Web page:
Oxford had a stable of junior companies that it organized, financed and promoted to retail investors. Among them were Ziasun Technologies Inc. and Chequemate International Inc.

Both were listed on the OTC Bulletin Board, a trading forum that is virtually unregulated. In fact, prior to 1999, bulletin board companies didn't even have to issue financial statements.

Ziasun and Chequemate financed their businesses by selling large blocks of stocks to foreign purchasers under a U.S. securities rule known as Regulation S.

Under this rule, issuers can avoid going through the onerous process of a registered stock offering by placing the shares with "accredited investors" outside the country. The condition is that these shares cannot be sold back to U.S. investors for at least a year.

Cragun, as an officer and director of Ziasun and Chequemate, arranged for these companies to sell large blocks of unregistered stock to Oxford and related boiler rooms, which marked up the share price and hyped them to investors in foreign jurisdictions.

Problem was, neither Oxford nor its employees were registered to sell stock in Ireland, Switzerland, Australia or any of the others countries where the purchasers were located. Also, the companies were long on puffery and short on substance, which made them exceedingly risky investments.

According to a June 2002 article in the St. Louis Post-Dispatch, one of Oxford's clients was Australian rancher Wally Peart. Starting in 1994, he bought seven stocks from Oxford, including Chequemate, for a total investment of $130,000 US. Little did he know, but all of the companies had close ties to Cragun and associates.

Peart told the newspaper that, on Oxford's advice, he never sold any of the shares, ostensibly to maximize long-term gains. "Everything seemed to work OK, and they often invited me to visit them in Manila," Peart is quoted as saying. "However, in 1999, it all folded and my retirement fund disappeared."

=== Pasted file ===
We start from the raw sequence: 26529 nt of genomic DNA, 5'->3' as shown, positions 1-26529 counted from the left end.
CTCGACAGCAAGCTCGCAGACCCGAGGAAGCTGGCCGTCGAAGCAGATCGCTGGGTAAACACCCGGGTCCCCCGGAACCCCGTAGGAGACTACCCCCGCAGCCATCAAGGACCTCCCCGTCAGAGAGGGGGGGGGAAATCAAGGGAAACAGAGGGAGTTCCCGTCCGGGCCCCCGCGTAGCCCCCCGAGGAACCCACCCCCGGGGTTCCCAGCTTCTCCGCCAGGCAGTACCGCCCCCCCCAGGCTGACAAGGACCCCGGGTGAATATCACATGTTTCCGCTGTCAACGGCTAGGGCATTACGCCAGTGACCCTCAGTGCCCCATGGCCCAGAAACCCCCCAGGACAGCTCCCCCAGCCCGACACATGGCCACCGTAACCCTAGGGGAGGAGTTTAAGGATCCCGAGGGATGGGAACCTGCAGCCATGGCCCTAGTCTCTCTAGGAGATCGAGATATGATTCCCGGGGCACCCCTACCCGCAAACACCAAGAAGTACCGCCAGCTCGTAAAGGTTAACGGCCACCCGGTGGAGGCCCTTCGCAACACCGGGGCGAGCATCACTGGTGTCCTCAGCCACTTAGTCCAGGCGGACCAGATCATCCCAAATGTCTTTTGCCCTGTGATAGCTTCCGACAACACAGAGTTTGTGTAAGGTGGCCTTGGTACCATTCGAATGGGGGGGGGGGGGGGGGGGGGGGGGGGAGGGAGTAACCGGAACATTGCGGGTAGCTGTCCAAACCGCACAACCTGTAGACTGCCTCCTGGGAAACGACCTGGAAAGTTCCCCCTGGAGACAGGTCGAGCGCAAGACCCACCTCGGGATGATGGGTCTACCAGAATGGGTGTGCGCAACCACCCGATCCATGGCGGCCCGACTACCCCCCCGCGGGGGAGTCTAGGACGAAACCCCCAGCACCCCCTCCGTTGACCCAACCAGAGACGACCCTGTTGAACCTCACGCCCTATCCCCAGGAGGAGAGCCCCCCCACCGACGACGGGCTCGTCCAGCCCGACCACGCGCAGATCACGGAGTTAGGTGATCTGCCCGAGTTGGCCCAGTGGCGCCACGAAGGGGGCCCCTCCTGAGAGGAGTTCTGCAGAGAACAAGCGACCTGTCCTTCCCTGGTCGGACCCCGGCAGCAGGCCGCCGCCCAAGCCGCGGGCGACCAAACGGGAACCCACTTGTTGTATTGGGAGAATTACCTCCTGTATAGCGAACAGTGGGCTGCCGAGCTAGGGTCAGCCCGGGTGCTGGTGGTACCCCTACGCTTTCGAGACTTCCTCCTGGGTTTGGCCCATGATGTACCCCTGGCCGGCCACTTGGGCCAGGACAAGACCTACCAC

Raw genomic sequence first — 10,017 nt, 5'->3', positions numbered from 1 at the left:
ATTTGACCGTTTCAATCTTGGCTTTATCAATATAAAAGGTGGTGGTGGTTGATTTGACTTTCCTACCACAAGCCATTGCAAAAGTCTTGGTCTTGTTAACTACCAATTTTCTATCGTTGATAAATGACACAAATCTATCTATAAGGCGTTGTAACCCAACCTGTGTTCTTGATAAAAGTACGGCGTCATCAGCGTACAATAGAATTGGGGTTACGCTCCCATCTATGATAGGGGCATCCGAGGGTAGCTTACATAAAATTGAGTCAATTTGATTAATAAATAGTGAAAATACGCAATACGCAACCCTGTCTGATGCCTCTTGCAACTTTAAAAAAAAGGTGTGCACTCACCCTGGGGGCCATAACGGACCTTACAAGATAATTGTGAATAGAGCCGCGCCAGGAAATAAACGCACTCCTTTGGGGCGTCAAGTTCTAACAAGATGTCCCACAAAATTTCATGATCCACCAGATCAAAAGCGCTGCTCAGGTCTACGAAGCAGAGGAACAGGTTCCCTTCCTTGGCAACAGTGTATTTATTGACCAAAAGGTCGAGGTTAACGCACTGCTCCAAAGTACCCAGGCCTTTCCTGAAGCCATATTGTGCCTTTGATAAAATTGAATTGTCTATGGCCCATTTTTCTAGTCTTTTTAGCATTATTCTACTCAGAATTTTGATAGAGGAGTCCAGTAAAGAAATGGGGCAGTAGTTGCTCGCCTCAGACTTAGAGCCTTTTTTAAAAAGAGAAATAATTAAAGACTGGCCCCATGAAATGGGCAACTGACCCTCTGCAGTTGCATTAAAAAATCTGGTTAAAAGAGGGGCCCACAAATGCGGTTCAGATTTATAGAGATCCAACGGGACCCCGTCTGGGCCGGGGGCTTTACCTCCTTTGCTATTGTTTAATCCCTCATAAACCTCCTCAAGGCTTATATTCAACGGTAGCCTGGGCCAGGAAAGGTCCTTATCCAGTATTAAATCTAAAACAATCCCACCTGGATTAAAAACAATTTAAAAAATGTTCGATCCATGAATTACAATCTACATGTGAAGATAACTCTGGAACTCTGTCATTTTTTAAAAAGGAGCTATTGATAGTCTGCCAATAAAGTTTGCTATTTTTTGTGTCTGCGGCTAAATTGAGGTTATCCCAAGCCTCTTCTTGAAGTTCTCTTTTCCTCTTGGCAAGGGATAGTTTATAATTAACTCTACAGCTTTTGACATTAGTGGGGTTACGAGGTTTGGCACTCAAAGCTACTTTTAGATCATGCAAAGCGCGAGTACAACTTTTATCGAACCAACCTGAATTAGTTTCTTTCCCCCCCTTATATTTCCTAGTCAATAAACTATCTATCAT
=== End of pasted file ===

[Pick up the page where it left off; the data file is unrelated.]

Harris rejects the characterization of Oxford as a "boiler room." He said the firm made sure it was licensed in every jurisdiction in which it sold stock. However, when asked if the firm was licensed to sell stock to Australian investors such as Peart, he replied: "I can't answer that question. I don't know exactly."

He also said the companies that Oxford recommended were all legitimate companies and a lot of Oxford clients made money. "I bought IBM and lost a lot of money on it. It's all based on timing," he said.

He also said neither he nor Cragun have ever been accused of wrong-doing. Cragun told the Wall Street Journal that the U.S. Securities and Exchange Commission spent five years investigating his role in selling Regulation S shares overseas and it "never filed anything against me."

A large chunk of money supplied by investors like Peart found its way back to B.C.

The Harris's bought the acre of land in Osoyoos and began constructing their mansion. It had seven bathrooms and marble tiling throughout, even in the mechanical and laundry rooms.